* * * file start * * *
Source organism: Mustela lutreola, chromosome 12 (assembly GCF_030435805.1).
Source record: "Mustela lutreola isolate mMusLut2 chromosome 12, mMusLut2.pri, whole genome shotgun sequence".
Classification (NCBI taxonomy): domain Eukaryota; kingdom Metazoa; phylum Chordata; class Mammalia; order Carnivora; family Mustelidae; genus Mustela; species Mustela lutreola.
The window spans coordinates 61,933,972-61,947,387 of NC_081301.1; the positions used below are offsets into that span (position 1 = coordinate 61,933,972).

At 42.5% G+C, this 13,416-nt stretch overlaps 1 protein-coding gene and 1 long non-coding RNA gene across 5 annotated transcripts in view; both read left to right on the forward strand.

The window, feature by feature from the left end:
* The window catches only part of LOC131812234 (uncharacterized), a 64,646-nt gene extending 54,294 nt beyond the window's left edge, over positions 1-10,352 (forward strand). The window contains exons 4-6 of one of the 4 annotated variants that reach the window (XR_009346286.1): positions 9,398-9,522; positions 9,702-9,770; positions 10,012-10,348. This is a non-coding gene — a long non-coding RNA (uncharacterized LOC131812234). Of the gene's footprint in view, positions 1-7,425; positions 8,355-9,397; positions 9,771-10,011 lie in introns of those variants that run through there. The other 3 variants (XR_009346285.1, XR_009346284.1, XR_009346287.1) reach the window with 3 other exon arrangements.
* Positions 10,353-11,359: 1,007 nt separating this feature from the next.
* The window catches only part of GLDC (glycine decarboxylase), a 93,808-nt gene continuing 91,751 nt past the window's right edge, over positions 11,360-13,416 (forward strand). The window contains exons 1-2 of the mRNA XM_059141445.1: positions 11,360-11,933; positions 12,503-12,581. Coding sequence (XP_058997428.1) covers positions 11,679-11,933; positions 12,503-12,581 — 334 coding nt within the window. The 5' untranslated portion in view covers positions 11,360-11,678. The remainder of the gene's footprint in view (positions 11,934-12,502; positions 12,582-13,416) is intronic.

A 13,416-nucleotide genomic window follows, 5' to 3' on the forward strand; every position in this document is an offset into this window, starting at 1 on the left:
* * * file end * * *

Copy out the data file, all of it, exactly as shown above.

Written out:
Source organism: Mustela lutreola, chromosome 12 (assembly GCF_030435805.1).
Source record: "Mustela lutreola isolate mMusLut2 chromosome 12, mMusLut2.pri, whole genome shotgun sequence".
Classification (NCBI taxonomy): domain Eukaryota; kingdom Metazoa; phylum Chordata; class Mammalia; order Carnivora; family Mustelidae; genus Mustela; species Mustela lutreola.
The window spans coordinates 61,933,972-61,947,387 of NC_081301.1; the positions used below are offsets into that span (position 1 = coordinate 61,933,972).

At 42.5% G+C, this 13,416-nt stretch overlaps 1 protein-coding gene and 1 long non-coding RNA gene across 5 annotated transcripts in view; both read left to right on the forward strand.

The window, feature by feature from the left end:
* The window catches only part of LOC131812234 (uncharacterized), a 64,646-nt gene extending 54,294 nt beyond the window's left edge, over positions 1-10,352 (forward strand). The window contains exons 4-6 of one of the 4 annotated variants that reach the window (XR_009346286.1): positions 9,398-9,522; positions 9,702-9,770; positions 10,012-10,348. This is a non-coding gene — a long non-coding RNA (uncharacterized LOC131812234). Of the gene's footprint in view, positions 1-7,425; positions 8,355-9,397; positions 9,771-10,011 lie in introns of those variants that run through there. The other 3 variants (XR_009346285.1, XR_009346284.1, XR_009346287.1) reach the window with 3 other exon arrangements.
* Positions 10,353-11,359: 1,007 nt separating this feature from the next.
* The window catches only part of GLDC (glycine decarboxylase), a 93,808-nt gene continuing 91,751 nt past the window's right edge, over positions 11,360-13,416 (forward strand). The window contains exons 1-2 of the mRNA XM_059141445.1: positions 11,360-11,933; positions 12,503-12,581. Coding sequence (XP_058997428.1) covers positions 11,679-11,933; positions 12,503-12,581 — 334 coding nt within the window. The 5' untranslated portion in view covers positions 11,360-11,678. The remainder of the gene's footprint in view (positions 11,934-12,502; positions 12,582-13,416) is intronic.

A 13,416-nucleotide genomic window follows, 5' to 3' on the forward strand; every position in this document is an offset into this window, starting at 1 on the left: